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A Problem Of Survival

July 07, 1985|DANIEL CARIAGA

On the eve of its 18th season, Los Angeles Chamber Orchestra, for nearly two decades an ensemble used to steady growth, faces for the first time the problem of survival.

After years of ostensible prosperity, the orchestra is now in the red more than $180,000. The LACO management and board of directors are now deciding how much of the orchestra's projected 1985-86 season it can reasonably expect to salvage.

"One of the things we must do," says board president Ron Rosen, "is look at the worst that can happen." In separate interviews, both the Chamber Orchestra's executive director, Robert Elias, and president Rosen told The Times that "the orchestra could fold."

Naturally, both also promise they will not let that happen. Toward that end, the orchestra's board of directors has launched a search for grants and contributions, aiming to eradicate the deficit by Aug. 1.

What happened?

"Operating on a deficit is a way of life in the arts," explains Rosen, seated in his tastefully decorated, beehive-busy, 19th-floor law offices in Century City. "The Chamber Orchestra, like all other such organizations, is in the business of losing money.

"But, of course, we have to maintain the balance between artistic excellence and fiscal responsibility. Expanding at the modest rate of 20% a year, as we did between 1983-84 and 1984-85, doesn't seem like a lot--unless you find yourself short."

Operating in 1984-85 on a budget of $1.4 million, L.A. Chamber Orchestra supports a full-time administrative staff of seven people. As the resident chamber orchestra at Ambassador Auditorium, it performs several concert series there, as well as series at UCLA and in Santa Barbara, Santa Ana, Claremont, and in San Diego County. Its repertory ranges from the exclusively Baroque (in one series at Ambassador) to contemporary and brand-new works.

At the chamber orchestra's comfortable offices in the Ambassador International Cultural Foundation annex in Pasadena, executive director Elias and the orchestra's part-time development counsel, Mary K Bailey, admit that, as Elias calls it, the "shortfall" of some $120,000 for the season just past was the result of "a confluence of unfortunate events."

These events, Elias outlines, included "some problems on the board," and "some problems in communications."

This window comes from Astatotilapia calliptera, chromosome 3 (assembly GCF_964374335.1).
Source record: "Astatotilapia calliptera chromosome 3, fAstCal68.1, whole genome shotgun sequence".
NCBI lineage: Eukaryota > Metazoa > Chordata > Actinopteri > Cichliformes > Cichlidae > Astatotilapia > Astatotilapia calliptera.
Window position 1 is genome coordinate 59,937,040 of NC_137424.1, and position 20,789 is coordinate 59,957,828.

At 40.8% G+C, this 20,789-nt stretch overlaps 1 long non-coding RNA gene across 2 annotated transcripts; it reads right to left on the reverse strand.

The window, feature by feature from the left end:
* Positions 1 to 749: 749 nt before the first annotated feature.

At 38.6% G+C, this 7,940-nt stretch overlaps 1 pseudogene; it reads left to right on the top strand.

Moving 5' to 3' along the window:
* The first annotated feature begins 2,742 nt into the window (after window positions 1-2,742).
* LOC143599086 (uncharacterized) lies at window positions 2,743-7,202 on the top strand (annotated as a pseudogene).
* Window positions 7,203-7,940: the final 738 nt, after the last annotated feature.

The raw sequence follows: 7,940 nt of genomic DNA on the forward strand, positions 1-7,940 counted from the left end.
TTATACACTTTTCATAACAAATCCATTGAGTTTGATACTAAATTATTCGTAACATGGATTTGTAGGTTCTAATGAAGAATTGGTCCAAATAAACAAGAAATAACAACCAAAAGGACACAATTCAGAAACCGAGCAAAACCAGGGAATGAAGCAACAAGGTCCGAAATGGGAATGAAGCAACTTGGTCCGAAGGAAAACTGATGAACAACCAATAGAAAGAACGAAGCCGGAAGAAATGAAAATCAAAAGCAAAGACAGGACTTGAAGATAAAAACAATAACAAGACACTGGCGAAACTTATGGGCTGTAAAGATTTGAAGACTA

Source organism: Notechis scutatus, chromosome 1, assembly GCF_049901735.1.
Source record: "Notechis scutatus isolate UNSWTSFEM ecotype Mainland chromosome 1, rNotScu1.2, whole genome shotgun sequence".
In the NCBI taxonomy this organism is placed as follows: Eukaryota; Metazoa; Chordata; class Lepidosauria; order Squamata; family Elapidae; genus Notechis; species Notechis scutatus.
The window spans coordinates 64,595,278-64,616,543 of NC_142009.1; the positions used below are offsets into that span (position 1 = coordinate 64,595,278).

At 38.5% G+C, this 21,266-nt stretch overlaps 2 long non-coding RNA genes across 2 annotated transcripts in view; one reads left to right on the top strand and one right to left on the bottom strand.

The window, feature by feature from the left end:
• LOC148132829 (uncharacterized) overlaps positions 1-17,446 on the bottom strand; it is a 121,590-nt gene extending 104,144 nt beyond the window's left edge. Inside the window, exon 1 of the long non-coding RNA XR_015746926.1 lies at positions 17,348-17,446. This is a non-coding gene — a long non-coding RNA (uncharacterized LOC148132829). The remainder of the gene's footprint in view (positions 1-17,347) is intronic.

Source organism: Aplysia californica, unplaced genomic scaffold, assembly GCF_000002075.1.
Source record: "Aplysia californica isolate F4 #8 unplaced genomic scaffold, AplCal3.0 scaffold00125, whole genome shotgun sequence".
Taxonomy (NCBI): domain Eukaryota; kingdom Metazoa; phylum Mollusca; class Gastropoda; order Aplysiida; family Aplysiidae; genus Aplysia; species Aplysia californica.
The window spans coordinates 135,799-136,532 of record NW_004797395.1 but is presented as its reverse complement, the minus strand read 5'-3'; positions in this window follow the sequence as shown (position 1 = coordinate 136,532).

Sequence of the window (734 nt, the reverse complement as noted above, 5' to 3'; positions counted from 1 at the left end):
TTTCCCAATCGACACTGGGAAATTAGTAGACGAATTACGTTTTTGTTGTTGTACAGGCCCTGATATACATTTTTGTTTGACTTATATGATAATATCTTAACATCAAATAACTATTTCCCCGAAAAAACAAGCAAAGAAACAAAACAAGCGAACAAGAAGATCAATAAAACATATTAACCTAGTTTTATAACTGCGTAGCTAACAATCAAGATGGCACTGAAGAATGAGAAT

"A major part of this deficit is a $60,000 carryover from the 1983-84 season," Elias says. "Also, the lack of a major benefit on behalf of the orchestra in 1984--an event which could have raised between $50,000 and $60,000--is another reason for the shortfall.

"Finally, if there is a culprit, it may have been the board, when they created an overly ambitious budget for 1984-85. That budget, as it turned out, called for a 93% increase in contributed income.

"That wasn't realistic."

Bailey agrees, and says the shortfall had been predicted as early as August, 1984, five months after she became a consultant to the orchestra, and two months before Elias was hired.

"The figure remained constant throughout the season," Elias acknowledges. "Frankly, I was so busy putting out fires and meeting our payroll, it was a problem I never addressed directly. Now, with the help of our board of directors, we are all addressing it."

He outlines two basic attacks on the problem.

"First, we have made, and are making, numerous grant proposals to major foundations and corporations for one-time special grants. Some of these foundations and corporations are old friends, some are first-time contacts.

"Second, there is a concerted effort on the part of board members for each one to bring in new, individual contributors. Again, these may be old, new or returning contributors.

"In the case of reaching corporations, we are depending on our board members to gain for us entree to those organizations."

Since its beginning, the Los Angeles Chamber Orchestra has presented a prosperous front, but Rosen says the orchestra "has always scrambled financially.

"Going back over our history, I see that at one point our deficit was even larger than this one. But also, going back only two years, I find that, at the end of the tenure of (board president) David Ingalls in 1982-83, we had a surplus of $70,000."

Rosen admits the present financial crisis is serious and that, indeed, the orchestra could go out of business if the deficit is not erased.

"But," he adds, "that option is unacceptable.

Also unacceptable, he states unequivocally, is the rumored cutback of the 36-member orchestra to the size of a string octet.

"Cut back to a tiny ensemble? That never was an option. We are commited to continue to support this orchestra at its present size in the repertory appropriate to that size. Cutting down, we would lose the interest of our subscribers."

The basic problem, according to Rosen, is that "excellence, the musical excellence this orchestra has introduced into this community, costs a lot of money.

"And we, the board, have

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